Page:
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This holster came from a St. Paul, MN cop who wore it in the 50's - 60's. His gun was a 6-in. Colt Officers model who's s/n puts it at 1950. The only ledigible embossing on the back of the holster is "Arlington, Calif", and "38" and "6".

Just want to learn about this rig.

Thanks,
 

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This may or may not be of any help Bob, but I have one similar. It's a Hunter for a 4" N frame without a safety strap. The Hunter marking is the familiar powder horn marking with Hunter inside the powder horn. There are #s below the name 33 26 54L.
I don't recall where I got it or how long I've had it, but it's a very useful holster. You can tighten down the tension screw till you almost can't get the gun out. I am not picture litterate or I'd show a picture of it. Mine is black too.
Hope this helps some?
Frank
 

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If I am not mistaken that rig was probably a "cross draw" set up. Back in the day "cross draw" was a common way to carry for law enforcement. Back in the early 80s when I went from patrol to the Det division we were issued holsters that looked just like yours for our 4 inch Smiths. They were "cross draws" and the entire division wore them. I might still have mine in the basement. I will look to see , and try to get a name for you.
 

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Probably Bucheimer-Clark.
Historical information: "Bucheimer-Clark started as the Clark Holster Company of California. They made the Shoulder Holster for a variety of revolvers (No semi-Autos) in barrel lengths up to 5” ONLY. Bucheimer-Clark was acquired as a division of J.M. Buchheimer, a company that had been around since the 1880s. The holsters were use in other films in the sixties. And the holster was used by LAPD cops and California private eyes for years.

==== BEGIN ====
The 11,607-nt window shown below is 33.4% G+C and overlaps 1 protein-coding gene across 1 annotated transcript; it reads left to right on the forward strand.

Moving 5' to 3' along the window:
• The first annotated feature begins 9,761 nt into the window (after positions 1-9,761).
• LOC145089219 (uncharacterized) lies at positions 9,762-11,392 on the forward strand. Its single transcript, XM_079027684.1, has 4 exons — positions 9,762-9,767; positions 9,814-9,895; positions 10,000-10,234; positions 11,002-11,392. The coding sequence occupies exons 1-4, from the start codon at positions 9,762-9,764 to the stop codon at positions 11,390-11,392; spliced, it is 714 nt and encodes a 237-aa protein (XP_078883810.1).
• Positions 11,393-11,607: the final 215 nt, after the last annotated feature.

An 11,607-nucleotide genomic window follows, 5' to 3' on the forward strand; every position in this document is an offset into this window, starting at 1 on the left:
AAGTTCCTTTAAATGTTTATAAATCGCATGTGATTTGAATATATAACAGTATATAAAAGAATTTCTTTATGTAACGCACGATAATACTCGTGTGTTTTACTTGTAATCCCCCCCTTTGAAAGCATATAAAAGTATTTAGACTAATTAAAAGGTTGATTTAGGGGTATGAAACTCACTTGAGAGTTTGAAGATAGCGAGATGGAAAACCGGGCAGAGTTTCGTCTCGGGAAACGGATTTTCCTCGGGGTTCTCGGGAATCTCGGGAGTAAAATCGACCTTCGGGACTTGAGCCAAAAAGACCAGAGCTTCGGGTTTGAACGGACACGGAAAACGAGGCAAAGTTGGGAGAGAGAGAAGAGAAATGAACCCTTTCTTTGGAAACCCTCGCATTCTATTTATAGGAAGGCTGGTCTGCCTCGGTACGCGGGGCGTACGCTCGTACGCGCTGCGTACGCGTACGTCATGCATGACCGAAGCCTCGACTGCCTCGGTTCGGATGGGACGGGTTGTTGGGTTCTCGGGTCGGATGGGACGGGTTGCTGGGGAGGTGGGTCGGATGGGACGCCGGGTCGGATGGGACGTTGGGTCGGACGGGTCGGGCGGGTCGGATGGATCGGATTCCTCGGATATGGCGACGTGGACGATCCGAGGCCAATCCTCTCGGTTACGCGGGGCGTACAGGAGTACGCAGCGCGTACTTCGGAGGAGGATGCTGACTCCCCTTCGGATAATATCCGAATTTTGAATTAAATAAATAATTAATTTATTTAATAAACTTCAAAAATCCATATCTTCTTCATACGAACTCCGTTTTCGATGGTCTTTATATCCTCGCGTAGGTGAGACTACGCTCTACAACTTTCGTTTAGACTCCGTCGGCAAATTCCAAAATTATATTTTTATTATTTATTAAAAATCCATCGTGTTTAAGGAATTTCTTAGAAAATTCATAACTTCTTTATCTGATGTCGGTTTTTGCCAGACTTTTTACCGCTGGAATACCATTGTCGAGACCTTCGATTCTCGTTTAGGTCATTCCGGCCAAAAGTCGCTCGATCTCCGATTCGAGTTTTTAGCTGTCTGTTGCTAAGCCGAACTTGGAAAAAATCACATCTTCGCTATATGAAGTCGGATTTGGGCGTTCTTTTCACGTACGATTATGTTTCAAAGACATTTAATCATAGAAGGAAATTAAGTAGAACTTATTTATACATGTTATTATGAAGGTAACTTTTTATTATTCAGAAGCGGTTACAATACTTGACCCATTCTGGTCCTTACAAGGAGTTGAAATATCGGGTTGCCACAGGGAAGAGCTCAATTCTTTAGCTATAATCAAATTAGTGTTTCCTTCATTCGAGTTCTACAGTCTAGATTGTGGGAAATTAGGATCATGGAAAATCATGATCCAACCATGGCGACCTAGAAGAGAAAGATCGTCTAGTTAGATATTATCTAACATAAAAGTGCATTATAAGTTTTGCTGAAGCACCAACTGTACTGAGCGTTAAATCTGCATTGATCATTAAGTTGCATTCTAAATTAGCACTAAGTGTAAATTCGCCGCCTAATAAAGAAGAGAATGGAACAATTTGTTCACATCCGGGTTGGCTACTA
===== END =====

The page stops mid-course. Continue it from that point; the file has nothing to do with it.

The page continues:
J.M. Bucheimer in a detailed contract agreement in the late seventies (and later was awarded full rights to the dies as well as acquired the patterns and rights to the Old Clark Holster Co. of Los Angeles); and, Ed Clark, son of the Clark Company Founder. Ed was in his fifties back then and had been making holsters since the forties when he was a kid."

Here are some old photos taken from my archives of Los Angeles Sheriff's Department.



 

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Hey, not quite sure where to post this but this thread looks like it will fit. An officer in my home town carries his S&W 1911 with Surefire light in a holster that has the rotating hood retention but it IS NOT a safariland. he said its "goko" or maybe its "goco." its not galco, i have checked. If anyone can help me as to the correct spelling and maybe a site link for them, it would be much appreciated. Thanks.
 

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I have one of those Bucheimer for a four inch in the back of my closet. In the '70s I used it when working in plain clothes as I only had a four inch Colt or Smith and Wesson, we traded revolvers so much back then we all had four inchers and they all seemed to fit in the same holster. The tension screw made them very secure. They were a popular type of holster back then. Some of the older guys wore them on their duty belts. They were comfortable when driving. Most of the time I wore a border patrol style.

Daryl
 
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